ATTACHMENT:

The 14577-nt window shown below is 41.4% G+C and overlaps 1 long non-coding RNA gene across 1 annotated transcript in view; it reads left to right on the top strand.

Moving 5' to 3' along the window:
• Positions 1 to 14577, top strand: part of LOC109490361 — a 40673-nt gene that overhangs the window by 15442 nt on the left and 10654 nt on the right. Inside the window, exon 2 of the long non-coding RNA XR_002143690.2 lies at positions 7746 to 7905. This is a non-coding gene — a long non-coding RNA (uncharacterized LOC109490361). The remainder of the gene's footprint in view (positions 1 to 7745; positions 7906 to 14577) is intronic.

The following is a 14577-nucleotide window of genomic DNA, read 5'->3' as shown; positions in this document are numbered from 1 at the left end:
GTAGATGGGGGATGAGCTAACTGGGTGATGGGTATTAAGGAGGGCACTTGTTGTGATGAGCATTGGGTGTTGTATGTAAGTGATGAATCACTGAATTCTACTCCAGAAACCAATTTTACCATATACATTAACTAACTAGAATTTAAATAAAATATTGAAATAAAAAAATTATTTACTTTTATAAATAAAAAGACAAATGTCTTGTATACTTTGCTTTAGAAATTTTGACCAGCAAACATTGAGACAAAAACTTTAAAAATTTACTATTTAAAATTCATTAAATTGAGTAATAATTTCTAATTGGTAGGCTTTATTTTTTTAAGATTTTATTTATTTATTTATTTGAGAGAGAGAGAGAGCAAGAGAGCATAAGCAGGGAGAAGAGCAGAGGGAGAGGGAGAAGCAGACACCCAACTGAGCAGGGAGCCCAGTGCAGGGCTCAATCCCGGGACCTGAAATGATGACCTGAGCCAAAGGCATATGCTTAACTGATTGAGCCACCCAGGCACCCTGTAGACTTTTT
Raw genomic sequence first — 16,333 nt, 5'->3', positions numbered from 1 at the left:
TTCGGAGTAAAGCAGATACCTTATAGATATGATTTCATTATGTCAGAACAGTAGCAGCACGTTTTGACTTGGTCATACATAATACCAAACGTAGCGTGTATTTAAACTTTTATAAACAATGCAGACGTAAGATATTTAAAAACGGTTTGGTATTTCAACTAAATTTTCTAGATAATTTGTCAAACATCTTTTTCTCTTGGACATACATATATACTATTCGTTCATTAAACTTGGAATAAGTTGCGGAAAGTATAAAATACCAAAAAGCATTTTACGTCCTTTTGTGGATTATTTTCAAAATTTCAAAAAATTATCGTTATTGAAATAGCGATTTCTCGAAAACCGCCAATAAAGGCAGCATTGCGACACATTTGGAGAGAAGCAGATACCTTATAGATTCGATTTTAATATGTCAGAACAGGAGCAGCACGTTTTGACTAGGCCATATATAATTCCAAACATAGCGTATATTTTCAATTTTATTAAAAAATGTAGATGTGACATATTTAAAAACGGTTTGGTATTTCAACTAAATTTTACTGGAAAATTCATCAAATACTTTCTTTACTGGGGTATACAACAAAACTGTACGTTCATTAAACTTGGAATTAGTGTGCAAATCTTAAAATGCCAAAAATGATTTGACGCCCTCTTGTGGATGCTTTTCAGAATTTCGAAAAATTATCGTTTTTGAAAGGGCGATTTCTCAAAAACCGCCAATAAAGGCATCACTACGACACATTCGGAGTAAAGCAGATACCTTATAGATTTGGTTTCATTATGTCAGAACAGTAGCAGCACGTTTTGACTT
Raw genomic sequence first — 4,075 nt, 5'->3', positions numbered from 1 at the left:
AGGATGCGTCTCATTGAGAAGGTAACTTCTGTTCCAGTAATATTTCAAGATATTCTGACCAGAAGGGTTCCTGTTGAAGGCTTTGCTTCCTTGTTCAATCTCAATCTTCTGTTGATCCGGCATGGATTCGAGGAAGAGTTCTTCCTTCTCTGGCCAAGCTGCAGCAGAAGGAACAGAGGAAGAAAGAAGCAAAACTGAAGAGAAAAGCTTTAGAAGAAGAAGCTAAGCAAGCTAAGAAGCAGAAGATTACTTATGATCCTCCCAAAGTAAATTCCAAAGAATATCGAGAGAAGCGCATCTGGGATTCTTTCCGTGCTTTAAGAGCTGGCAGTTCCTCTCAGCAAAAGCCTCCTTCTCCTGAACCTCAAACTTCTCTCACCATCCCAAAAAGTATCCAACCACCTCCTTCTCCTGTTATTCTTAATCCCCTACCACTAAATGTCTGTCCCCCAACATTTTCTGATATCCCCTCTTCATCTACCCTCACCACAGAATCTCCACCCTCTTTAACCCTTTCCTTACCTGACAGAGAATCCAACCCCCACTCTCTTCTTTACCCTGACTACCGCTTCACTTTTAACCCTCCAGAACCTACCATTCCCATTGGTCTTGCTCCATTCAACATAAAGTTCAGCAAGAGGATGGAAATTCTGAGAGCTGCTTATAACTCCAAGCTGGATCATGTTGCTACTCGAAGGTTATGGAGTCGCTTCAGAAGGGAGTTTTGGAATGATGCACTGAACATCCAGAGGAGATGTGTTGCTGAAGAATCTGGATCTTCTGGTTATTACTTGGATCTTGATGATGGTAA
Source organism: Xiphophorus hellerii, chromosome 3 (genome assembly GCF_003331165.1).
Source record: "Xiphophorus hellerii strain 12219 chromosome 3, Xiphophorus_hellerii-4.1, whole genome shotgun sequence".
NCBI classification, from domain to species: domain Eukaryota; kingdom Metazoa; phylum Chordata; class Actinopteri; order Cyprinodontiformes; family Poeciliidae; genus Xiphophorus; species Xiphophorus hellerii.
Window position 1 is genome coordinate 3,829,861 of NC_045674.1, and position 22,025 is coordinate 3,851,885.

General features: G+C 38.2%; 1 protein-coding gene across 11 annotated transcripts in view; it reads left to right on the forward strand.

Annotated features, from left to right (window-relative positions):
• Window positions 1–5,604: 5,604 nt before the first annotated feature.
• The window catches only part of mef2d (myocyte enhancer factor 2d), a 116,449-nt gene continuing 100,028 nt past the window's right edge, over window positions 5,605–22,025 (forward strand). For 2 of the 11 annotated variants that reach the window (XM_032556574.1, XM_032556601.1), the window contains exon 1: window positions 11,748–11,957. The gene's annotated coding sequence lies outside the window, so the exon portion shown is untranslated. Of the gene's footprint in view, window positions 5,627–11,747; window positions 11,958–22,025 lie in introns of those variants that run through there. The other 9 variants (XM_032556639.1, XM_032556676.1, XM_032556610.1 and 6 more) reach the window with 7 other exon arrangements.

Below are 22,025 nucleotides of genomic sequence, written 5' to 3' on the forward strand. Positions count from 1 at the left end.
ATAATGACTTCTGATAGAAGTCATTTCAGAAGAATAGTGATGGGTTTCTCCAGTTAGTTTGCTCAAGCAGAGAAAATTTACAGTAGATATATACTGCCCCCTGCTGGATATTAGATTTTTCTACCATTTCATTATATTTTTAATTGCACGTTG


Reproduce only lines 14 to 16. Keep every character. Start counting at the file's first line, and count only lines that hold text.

General features: G+C 38.2%; 1 protein-coding gene across 11 annotated transcripts in view; it reads left to right on the forward strand.

Annotated features, from left to right (window-relative positions):
• Window positions 1–5,604: 5,604 nt before the first annotated feature.